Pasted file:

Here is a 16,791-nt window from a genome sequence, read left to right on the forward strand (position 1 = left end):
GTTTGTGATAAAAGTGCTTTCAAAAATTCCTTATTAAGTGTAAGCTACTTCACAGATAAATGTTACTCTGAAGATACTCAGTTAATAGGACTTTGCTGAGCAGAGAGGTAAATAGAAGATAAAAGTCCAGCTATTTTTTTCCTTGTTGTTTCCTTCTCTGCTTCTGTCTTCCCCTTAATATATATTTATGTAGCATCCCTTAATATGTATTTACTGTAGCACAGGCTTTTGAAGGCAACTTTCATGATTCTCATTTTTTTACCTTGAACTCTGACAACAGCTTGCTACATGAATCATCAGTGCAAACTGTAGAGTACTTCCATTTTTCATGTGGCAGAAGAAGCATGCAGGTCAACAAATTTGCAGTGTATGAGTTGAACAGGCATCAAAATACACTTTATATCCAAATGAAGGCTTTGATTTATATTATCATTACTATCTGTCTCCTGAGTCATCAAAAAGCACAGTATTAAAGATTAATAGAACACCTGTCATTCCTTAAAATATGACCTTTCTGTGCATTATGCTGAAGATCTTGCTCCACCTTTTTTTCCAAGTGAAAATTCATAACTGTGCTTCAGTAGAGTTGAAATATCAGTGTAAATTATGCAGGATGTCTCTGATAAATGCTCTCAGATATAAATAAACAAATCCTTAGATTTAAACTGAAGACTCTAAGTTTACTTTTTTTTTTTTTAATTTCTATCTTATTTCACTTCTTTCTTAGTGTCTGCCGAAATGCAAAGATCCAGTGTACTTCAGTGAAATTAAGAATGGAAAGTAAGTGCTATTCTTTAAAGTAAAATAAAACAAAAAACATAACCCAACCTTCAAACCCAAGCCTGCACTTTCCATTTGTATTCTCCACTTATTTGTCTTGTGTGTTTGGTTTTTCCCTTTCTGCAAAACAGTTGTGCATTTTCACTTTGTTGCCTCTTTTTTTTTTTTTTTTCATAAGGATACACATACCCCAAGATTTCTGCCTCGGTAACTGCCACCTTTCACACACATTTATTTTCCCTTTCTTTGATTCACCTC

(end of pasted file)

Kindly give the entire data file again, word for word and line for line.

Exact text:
Here is a 16,791-nt window from a genome sequence, read left to right on the forward strand (position 1 = left end):
GTTTGTGATAAAAGTGCTTTCAAAAATTCCTTATTAAGTGTAAGCTACTTCACAGATAAATGTTACTCTGAAGATACTCAGTTAATAGGACTTTGCTGAGCAGAGAGGTAAATAGAAGATAAAAGTCCAGCTATTTTTTTCCTTGTTGTTTCCTTCTCTGCTTCTGTCTTCCCCTTAATATATATTTATGTAGCATCCCTTAATATGTATTTACTGTAGCACAGGCTTTTGAAGGCAACTTTCATGATTCTCATTTTTTTACCTTGAACTCTGACAACAGCTTGCTACATGAATCATCAGTGCAAACTGTAGAGTACTTCCATTTTTCATGTGGCAGAAGAAGCATGCAGGTCAACAAATTTGCAGTGTATGAGTTGAACAGGCATCAAAATACACTTTATATCCAAATGAAGGCTTTGATTTATATTATCATTACTATCTGTCTCCTGAGTCATCAAAAAGCACAGTATTAAAGATTAATAGAACACCTGTCATTCCTTAAAATATGACCTTTCTGTGCATTATGCTGAAGATCTTGCTCCACCTTTTTTTCCAAGTGAAAATTCATAACTGTGCTTCAGTAGAGTTGAAATATCAGTGTAAATTATGCAGGATGTCTCTGATAAATGCTCTCAGATATAAATAAACAAATCCTTAGATTTAAACTGAAGACTCTAAGTTTACTTTTTTTTTTTTTAATTTCTATCTTATTTCACTTCTTTCTTAGTGTCTGCCGAAATGCAAAGATCCAGTGTACTTCAGTGAAATTAAGAATGGAAAGTAAGTGCTATTCTTTAAAGTAAAATAAAACAAAAAACATAACCCAACCTTCAAACCCAAGCCTGCACTTTCCATTTGTATTCTCCACTTATTTGTCTTGTGTGTTTGGTTTTTCCCTTTCTGCAAAACAGTTGTGCATTTTCACTTTGTTGCCTCTTTTTTTTTTTTTTTTCATAAGGATACACATACCCCAAGATTTCTGCCTCGGTAACTGCCACCTTTCACACACATTTATTTTCCCTTTCTTTGATTCACCTC